If your looking for decent machinery, harbor freight is not your store. Even if you have no expectation you may be disappointed.

JB

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Dusty56

11659 posts in 2344 days


#3 posted 10-05-2013 04:43 PM

”....or wobble much” ?
Are you saying that the jointer itself wobbles , or it is sitting on an uneven floor ?

-- I'm absolutely positive that I couldn't be more uncertain!

View mcfr's profile

mcfr

6 posts in 353 days


#4 posted 10-05-2013 04:43 PM

I feel your pain although in a different way. I agree harbor freight has its place. I have gotten some tools there and have had good luck. I needed to repair a air framing nailer that was leaking. After some searching I found that the repair kit from Bostitch worked perfectly. As for a planer I purchased a Craftsman 6 1/8 that worked but needed some tlc. Only to find out the infeed table will not level because the f dovetail is broken. I figured no problem as it is a craftsman I will just order the part. Now the bad—they do not make replacement parts for it anymore so I have a perfectly good working jointer that I cannot use. So I am not in any better shape right now than if I had the harbor freight planer. Anyone know where to look for parts for a 113.232211 jointer???

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mantwi

312 posts in 552 days


#5 posted 10-05-2013 04:48 PM

I had one of those about 24 years ago but my experience was different. I got rid of the open stand and made an enclosed base with dust collection, major improvement. As you said the castings were well within tolerance so there was no issue with the alignment. I’ve always liked end mounted fences they give you a longer bearing surface and that’s always a good thing. Replacing knives is a pain no matter what system is used to bring them into alignment. Just lightly snug the knives then pry them up or tap them down with a wooden block. After they are all set at top dead center torque em down then you can use a ceramic stone laid on the outfeed table to hone them into perfect level. (by moving the stone lengthwise on the blade not by running the machine) Mine left a very smooth surface. The only thing I really didn’t like about it was the plastic handwheels, I just hate plastic on a machine. I think a lot of your issues are due to not knowing how to properly set up a jointer and that can effect any machine regardless of cost. And please, always, I mean always check the knives on any new machine to make sure they securely installed. Loose knives or other bolts aren’t just a harbor freight problem. It’s a human problem.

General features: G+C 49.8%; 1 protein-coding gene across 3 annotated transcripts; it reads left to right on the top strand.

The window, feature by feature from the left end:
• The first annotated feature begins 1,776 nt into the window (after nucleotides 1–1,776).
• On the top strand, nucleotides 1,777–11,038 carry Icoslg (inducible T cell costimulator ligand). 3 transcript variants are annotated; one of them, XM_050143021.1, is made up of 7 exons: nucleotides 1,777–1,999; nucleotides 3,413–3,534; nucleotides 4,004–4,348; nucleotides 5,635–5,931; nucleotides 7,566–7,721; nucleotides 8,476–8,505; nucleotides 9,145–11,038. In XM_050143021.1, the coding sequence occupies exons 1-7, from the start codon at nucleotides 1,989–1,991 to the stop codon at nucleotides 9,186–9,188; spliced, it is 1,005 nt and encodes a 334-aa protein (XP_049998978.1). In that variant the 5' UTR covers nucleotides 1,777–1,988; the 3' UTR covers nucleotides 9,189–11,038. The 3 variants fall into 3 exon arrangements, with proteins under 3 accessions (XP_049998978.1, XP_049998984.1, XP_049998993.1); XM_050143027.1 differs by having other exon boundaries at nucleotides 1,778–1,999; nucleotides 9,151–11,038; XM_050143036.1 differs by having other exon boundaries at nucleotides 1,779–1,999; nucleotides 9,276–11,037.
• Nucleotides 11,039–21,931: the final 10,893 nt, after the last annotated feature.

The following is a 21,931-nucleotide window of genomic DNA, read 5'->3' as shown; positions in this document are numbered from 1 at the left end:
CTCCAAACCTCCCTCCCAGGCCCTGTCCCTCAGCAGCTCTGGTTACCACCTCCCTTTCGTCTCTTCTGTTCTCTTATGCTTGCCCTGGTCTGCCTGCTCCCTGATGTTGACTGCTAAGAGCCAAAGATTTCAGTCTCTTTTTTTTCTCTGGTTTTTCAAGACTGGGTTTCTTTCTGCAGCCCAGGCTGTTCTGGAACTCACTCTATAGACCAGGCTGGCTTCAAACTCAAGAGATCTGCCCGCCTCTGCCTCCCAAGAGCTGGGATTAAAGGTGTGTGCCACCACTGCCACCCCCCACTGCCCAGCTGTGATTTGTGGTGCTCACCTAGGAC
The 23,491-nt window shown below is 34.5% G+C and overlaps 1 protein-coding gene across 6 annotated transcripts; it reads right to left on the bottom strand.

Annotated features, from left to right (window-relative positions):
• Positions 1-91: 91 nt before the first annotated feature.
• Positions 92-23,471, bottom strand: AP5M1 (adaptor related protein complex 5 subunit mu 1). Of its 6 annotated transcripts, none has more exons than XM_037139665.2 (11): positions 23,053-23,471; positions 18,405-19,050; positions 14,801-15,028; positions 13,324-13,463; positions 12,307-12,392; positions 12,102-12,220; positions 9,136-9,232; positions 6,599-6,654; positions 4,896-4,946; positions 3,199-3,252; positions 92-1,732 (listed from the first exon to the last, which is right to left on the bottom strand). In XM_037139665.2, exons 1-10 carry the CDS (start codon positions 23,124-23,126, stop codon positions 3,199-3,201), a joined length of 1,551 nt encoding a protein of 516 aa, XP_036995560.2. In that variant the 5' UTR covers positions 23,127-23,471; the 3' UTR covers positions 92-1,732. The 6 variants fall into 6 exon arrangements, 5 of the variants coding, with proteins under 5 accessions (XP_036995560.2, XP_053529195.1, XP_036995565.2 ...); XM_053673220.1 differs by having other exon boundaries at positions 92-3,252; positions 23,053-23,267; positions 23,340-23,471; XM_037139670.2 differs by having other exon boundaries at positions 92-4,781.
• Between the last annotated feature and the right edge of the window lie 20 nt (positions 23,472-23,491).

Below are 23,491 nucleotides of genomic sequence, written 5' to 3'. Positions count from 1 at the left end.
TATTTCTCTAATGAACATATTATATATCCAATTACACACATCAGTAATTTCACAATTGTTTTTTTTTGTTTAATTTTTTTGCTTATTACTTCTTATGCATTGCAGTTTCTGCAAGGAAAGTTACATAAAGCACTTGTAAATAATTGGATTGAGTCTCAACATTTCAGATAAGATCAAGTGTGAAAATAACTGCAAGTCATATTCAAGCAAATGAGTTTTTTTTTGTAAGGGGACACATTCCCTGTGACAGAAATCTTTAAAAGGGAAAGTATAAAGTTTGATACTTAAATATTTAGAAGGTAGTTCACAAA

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jcwalleye

290 posts in 1729 days


#6 posted 10-05-2013 07:22 PM

I’m a bit confused by your comment:

I assume if I tried to set it to something like 1/4” or 1/2” it would rip the wood into a thousand pieces.

I don’t know of any circumstance where you’d try to joint 1/4” or 1/2”. I imagine only the highest end production equipment would try to take that bite at once. I rarely take more than 1/32” off at a time. It takes a lot of passes, but that’s the best way I’ve found to minimize chip-out.

-- Trees, a wonderful gift --Joe--

View jumbojack's profile

jumbojack

1182 posts in 1280 days


#7 posted 10-05-2013 10:03 PM

you sure the blades are oriented the correct way. I had one of those jointers and it did a very serviceable job for me. I bought it used and it needed a little tweeking. I pulled the blades and sharpened them myself, an easy job. The knives were pretty easy to set with a jointer pal. Depth of cut could be a problem as you mentioned 1/4” cut. About the most I ever take is 1/8 and I consider that hogging off some face grain. Anything deeper than that and I EXPECT tearout. As to the scalloping, this sound more like a feed rate issue. If you dawdle the material thorugh it is prone to scallop. Increase your feed rate.

-- Made in America, with American made tools....Shopsmith

View Rick  Dennington's profile

Rick Dennington

3407 posts in 1850 days


#8 posted 10-05-2013 10:32 PM

Hell. it’s made in China…...What did you expect from Harbor Freight…..? Nothing but junk in the way of power tools…....Your’s is not the first story I’ve heard and read about…....Prolly won’t be the last…...

-- " I started with nothing, and I've still got most of it left".......

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CharlesA

1436 posts in 454 days


#9 posted 10-05-2013 10:55 PM

It appears that HF no longer carries this (or any) jointer. At least I can’t find one on their website.

-- "Man is the only animal which devours his own, for I can apply no milder term to the general prey of the rich on the poor." ~Thomas Jefferson

View Dallas's profile